Pay close attention to this quote from the EA announcement:
Everything you need to know is right there. I work in the Fortune 100 landscape. This is about as “normal” as it gets for corporate restructuring (they are even trying to shift employees instead of letting them go). EA Vancouver had already taken taken over what probably amounts to large parts of the new game and it didn’t make sense to be dumping corporate funds into multiple studios. If you’ve been following EA over the last year this fits right into their bigger corporate strategy. They have been consolidating teams and offices since the restructuring in May. Everything in EA is moving under the umbrella of EA Worldwide Studios. At the time I thought: “This action has less to do with Star Wars and more to do with EA closing an under-performing and costly studio .” I couldn’t find anything to be angry about. This was just smart business, especially if work at the studio was not progressing.
I started this post two days ago (on 10/17). Luckily (this time), I am a slow writer and in those two days we’ve seen some interesting information come out regarding both the studio closure and Visceral Games.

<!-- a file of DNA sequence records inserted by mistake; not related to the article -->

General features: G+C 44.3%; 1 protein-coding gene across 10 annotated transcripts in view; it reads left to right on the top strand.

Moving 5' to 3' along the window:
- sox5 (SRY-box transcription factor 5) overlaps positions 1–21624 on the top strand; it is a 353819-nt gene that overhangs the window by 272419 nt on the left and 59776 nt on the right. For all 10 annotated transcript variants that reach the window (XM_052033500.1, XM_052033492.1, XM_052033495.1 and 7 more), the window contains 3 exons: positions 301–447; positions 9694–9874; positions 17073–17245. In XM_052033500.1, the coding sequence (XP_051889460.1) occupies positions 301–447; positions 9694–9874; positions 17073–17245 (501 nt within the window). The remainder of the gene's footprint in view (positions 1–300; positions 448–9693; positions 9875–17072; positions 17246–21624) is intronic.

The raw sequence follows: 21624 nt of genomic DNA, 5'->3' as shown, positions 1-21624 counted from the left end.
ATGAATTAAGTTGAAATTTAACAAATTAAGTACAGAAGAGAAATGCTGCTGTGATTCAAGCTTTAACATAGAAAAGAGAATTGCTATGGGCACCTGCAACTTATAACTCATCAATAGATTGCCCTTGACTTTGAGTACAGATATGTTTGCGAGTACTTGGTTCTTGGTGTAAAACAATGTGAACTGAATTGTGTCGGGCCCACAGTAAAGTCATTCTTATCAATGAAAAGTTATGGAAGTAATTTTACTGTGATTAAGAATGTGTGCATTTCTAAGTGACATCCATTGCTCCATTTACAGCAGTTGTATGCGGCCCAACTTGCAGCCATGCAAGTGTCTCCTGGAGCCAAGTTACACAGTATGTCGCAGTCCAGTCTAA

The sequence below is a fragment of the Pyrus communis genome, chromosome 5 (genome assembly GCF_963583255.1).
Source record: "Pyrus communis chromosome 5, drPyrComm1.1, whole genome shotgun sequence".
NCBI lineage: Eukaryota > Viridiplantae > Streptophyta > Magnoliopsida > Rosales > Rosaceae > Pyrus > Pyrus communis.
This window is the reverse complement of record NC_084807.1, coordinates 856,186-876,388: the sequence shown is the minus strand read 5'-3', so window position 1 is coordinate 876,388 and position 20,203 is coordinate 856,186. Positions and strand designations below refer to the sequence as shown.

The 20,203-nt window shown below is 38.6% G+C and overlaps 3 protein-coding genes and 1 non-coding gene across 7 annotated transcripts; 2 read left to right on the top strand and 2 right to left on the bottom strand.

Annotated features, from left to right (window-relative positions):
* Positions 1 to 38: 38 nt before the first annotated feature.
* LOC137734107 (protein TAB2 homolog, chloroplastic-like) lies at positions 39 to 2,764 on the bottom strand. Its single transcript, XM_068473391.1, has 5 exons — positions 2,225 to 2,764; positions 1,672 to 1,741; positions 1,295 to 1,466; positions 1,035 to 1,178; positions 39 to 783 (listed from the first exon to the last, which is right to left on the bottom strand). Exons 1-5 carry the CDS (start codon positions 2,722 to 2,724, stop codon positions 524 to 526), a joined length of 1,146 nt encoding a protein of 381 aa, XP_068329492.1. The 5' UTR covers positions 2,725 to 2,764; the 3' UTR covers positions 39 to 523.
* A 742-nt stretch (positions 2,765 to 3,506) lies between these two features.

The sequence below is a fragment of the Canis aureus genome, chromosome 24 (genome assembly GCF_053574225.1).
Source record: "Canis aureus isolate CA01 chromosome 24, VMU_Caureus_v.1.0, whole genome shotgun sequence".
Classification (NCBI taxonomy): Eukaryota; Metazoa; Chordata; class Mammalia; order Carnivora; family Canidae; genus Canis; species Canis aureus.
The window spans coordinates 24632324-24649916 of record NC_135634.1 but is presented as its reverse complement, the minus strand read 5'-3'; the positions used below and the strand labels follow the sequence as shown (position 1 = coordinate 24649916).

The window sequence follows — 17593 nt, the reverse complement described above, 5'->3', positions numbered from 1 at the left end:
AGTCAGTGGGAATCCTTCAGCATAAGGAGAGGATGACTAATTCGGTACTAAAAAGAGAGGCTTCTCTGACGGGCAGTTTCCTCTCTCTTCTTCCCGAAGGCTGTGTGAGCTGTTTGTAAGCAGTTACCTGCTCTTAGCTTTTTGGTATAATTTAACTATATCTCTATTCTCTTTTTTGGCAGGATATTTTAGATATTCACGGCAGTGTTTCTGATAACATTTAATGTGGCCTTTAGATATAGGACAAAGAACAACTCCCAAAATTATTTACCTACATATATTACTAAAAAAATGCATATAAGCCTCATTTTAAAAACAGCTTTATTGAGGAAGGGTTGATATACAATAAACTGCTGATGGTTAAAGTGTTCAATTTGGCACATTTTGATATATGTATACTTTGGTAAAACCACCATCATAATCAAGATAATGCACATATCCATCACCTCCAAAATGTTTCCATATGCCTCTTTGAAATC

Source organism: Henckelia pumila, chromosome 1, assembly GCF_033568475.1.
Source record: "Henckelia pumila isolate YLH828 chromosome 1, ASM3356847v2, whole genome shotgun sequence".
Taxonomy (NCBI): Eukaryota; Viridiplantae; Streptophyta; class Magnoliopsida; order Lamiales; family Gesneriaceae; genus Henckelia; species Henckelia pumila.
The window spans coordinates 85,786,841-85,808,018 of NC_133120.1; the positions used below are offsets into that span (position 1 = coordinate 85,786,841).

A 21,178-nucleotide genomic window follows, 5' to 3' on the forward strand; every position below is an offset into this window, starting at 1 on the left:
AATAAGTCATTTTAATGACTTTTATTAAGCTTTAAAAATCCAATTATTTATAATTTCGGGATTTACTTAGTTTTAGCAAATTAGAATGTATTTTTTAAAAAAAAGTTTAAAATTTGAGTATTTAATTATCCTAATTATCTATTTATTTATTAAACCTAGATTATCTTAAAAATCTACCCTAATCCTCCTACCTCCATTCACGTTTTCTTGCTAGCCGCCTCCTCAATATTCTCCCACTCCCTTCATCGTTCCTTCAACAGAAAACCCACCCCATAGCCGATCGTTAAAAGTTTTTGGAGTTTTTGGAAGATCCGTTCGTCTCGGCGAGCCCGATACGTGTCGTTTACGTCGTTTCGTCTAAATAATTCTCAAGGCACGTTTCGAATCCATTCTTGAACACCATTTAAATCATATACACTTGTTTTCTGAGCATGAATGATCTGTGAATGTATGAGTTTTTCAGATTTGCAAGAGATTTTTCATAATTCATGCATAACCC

- Zach Wilson (former developer at Visceral) talks about Dead Space 2. The takeaway: Selling four million copies wasn’t enough because of various costs. When all costs were considered, those four million copies failed to meet expectations. A single player experience, without continual profit expectations, is becoming increasingly difficult for EA to sell to its investors.
- Update [10/24/2017]: Zach Wilson expanded on his comments in another interview.
- Jason Schreier (Kotaku) reveals that his sources are telling him Visceral was not closed because they make single player games. There is word on the street that the Star Wars game was in development hell.
- Update [10/27/2017]: Kotaku reports the studio and the Star Wars project were a costly mess.